My school lacks a journalism class, and honestly, that was the number one reason I applied to this program. I don’t know if I want to be a journalist in real life. In fact, I’m pretty sure I don’t. But I’ve been devoted to Spectrum for years, writing and editing, and the paper needs a pick-me-up, so here I am.

In the last day and a half, I gained more experience than I would during a month in Locust Valley. I attended a press conference with Stony Brook’s new Athletic Director, Shawn Heilbron. I received photography lessons from the Pulitzer Prize winning photographer John Williams. Finally, I learned to use a video camera out in the field — and I do mean field. We took the cameras out to the Staller Steps to shoot video clips in the fading twilight.

Unfortunately, I spent most of yesterday on the overflow computer. There are eighteen computers near each other. I was number nineteen, meaning I sat in the front with the professors and guest instructors. I’m not going to lie. It wasn’t great. But today I knew better. I snagged a computer next to my roommate, scoring a definite victory in this game of musical chairs.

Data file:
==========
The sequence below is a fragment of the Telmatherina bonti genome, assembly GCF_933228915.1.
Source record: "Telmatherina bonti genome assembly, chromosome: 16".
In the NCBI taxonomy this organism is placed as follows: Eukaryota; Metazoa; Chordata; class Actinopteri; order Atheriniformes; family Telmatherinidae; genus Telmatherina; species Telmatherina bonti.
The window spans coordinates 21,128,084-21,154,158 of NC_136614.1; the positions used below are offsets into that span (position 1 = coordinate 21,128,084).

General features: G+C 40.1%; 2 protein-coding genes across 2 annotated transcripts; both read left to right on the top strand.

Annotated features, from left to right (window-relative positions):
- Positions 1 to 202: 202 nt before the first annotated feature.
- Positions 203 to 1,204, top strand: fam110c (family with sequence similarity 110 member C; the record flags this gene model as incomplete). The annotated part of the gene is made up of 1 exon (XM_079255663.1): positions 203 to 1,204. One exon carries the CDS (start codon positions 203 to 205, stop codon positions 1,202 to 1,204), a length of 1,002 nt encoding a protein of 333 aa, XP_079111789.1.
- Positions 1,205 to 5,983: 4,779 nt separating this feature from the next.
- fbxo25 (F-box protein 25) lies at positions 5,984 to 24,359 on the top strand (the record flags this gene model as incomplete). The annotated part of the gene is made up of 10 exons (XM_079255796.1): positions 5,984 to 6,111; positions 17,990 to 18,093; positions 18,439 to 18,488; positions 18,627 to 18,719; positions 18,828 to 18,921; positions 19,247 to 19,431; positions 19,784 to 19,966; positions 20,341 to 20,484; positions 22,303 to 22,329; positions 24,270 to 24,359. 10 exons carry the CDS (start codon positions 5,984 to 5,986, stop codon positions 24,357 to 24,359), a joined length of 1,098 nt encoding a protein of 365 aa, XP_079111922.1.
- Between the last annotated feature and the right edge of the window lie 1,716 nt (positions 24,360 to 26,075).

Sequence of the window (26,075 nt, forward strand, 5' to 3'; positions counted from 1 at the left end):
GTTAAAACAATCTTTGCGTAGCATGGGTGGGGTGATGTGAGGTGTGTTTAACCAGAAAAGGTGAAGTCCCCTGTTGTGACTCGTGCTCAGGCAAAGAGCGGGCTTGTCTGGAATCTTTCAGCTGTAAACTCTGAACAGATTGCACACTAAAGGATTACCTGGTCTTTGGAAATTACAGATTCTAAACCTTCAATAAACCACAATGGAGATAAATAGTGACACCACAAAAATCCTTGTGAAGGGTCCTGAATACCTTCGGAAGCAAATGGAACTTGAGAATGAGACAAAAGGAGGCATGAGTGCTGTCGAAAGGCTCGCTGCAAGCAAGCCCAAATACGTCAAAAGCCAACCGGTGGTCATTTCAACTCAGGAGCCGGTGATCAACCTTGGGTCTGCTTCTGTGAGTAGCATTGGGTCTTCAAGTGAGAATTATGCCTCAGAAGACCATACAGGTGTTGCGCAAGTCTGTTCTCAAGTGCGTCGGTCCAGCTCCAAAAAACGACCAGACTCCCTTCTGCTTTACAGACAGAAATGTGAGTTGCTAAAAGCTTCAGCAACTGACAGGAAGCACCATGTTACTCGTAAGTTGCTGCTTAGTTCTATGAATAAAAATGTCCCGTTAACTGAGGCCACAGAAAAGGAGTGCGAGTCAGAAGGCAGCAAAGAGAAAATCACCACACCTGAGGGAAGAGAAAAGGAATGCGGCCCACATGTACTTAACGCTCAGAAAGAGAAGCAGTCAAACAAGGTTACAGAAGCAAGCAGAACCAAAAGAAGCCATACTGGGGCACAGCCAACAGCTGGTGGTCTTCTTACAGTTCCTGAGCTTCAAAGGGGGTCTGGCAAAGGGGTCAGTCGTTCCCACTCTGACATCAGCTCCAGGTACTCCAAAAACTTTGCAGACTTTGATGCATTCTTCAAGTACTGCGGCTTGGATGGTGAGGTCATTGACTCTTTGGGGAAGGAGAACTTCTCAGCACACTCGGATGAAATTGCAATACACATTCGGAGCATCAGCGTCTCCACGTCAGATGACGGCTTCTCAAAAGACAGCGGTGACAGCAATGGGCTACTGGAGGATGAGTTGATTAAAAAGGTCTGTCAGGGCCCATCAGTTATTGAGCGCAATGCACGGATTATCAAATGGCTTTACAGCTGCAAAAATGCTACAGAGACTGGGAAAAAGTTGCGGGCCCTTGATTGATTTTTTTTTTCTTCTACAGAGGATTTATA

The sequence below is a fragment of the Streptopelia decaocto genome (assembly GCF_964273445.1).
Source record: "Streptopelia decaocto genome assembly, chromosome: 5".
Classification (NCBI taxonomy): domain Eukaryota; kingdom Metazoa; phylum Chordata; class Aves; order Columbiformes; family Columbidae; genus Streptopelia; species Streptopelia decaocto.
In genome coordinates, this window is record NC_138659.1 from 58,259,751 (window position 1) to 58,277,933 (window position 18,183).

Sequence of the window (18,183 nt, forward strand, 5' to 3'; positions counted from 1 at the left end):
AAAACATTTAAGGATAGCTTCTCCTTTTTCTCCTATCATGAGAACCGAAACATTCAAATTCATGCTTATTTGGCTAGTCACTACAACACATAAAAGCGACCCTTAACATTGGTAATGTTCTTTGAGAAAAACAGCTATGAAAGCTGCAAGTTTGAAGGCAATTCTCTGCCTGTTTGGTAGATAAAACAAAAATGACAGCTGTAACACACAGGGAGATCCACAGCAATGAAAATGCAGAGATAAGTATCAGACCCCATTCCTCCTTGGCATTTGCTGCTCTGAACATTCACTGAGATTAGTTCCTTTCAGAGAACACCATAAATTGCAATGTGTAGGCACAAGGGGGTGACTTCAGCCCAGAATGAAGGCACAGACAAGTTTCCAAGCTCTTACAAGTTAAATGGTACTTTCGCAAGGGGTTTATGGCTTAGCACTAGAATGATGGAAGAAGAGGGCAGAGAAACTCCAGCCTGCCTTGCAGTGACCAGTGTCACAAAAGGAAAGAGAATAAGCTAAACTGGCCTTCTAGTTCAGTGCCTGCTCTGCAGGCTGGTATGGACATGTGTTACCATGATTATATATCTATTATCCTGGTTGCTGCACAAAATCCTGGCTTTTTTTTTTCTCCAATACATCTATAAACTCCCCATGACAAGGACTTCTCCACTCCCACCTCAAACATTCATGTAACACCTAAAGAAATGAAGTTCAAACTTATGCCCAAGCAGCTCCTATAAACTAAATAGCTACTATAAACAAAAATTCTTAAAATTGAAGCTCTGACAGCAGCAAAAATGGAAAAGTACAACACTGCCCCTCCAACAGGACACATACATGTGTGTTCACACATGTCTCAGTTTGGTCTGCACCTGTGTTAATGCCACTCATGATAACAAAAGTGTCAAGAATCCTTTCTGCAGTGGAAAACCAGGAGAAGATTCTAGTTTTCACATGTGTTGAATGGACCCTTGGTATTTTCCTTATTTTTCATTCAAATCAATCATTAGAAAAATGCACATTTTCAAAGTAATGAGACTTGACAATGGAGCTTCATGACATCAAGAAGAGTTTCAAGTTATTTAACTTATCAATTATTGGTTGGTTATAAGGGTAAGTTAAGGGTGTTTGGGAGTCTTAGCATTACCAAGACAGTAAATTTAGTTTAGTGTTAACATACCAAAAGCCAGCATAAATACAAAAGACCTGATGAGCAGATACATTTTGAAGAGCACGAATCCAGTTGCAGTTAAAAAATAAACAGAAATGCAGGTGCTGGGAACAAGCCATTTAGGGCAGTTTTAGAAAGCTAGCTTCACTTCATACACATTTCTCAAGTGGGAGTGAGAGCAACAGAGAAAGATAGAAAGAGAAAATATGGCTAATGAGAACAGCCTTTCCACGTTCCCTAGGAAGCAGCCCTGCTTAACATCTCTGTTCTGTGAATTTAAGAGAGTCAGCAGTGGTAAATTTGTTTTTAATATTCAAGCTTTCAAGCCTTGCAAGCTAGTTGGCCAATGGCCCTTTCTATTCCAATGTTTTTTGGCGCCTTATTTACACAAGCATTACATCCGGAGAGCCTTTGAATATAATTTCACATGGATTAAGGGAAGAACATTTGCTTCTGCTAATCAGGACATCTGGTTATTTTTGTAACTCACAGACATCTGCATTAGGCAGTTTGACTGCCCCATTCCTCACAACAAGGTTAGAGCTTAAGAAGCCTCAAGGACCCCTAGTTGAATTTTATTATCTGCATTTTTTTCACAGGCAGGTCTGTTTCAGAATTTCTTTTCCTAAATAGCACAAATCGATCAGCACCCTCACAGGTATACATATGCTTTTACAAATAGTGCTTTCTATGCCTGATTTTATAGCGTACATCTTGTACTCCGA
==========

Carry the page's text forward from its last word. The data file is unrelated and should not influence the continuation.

This morning, however, I had the best experience yet. Newsday’s investigative reporter Sandra Peddie popped in to chat with the Greene Team, and those fifteen minutes were fantastic. The work we’ve done so far has been kind of serious, lots of “Pay attention” and “If you miss this you’ll be completely lost.” But when Peddie stood up to talk to us, wearing a bright smile and a hot pink blazer, she illuminated the fun side of journalism.

Peddie is clearly doing what she loves. She shared some of her adventure stories and gave us a little insight into her world. What she does is exciting, and she is excited about it. Her words buzzed as she told us her story. Instead of slouching back in my chair, I leaned forward, hanging on every syllable.

She told us her favorite part of the job was that it helped her learn more about the world. She had grown up sheltered in Minnesota. Now she knows things. She talks to people from all walks of life, sees corruption at multiple levels.

I don’t know about the towns my peers come from, but Locust Valley is a sheltered little town. I want to know things too, and that is what I hope to gain from my time in journalism: perspective on the world, broader knowledge of humans and our actions.